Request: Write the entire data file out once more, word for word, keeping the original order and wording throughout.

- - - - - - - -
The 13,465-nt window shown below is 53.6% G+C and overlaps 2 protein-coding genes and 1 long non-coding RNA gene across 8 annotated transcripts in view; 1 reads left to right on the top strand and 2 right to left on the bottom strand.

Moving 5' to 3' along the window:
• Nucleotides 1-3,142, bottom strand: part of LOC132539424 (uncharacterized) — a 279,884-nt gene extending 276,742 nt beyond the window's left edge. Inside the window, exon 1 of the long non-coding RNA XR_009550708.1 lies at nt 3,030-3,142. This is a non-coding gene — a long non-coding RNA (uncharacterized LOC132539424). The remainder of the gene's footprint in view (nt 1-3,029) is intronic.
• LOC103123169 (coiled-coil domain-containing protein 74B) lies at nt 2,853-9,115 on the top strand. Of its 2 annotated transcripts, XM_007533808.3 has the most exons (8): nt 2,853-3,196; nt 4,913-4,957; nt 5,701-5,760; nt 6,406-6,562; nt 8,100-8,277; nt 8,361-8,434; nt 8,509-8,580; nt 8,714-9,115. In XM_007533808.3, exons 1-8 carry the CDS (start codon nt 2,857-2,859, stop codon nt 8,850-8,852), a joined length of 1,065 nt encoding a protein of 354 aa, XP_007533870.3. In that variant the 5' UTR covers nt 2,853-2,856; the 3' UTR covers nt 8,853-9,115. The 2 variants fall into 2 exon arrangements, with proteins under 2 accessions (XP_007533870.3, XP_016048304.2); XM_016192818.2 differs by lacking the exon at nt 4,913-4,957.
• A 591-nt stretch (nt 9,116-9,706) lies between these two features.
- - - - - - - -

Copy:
The 13,465-nt window shown below is 53.6% G+C and overlaps 2 protein-coding genes and 1 long non-coding RNA gene across 8 annotated transcripts in view; 1 reads left to right on the top strand and 2 right to left on the bottom strand.

Moving 5' to 3' along the window:
• Nucleotides 1-3,142, bottom strand: part of LOC132539424 (uncharacterized) — a 279,884-nt gene extending 276,742 nt beyond the window's left edge. Inside the window, exon 1 of the long non-coding RNA XR_009550708.1 lies at nt 3,030-3,142. This is a non-coding gene — a long non-coding RNA (uncharacterized LOC132539424). The remainder of the gene's footprint in view (nt 1-3,029) is intronic.
• LOC103123169 (coiled-coil domain-containing protein 74B) lies at nt 2,853-9,115 on the top strand. Of its 2 annotated transcripts, XM_007533808.3 has the most exons (8): nt 2,853-3,196; nt 4,913-4,957; nt 5,701-5,760; nt 6,406-6,562; nt 8,100-8,277; nt 8,361-8,434; nt 8,509-8,580; nt 8,714-9,115. In XM_007533808.3, exons 1-8 carry the CDS (start codon nt 2,857-2,859, stop codon nt 8,850-8,852), a joined length of 1,065 nt encoding a protein of 354 aa, XP_007533870.3. In that variant the 5' UTR covers nt 2,853-2,856; the 3' UTR covers nt 8,853-9,115. The 2 variants fall into 2 exon arrangements, with proteins under 2 accessions (XP_007533870.3, XP_016048304.2); XM_016192818.2 differs by lacking the exon at nt 4,913-4,957.
• A 591-nt stretch (nt 9,116-9,706) lies between these two features.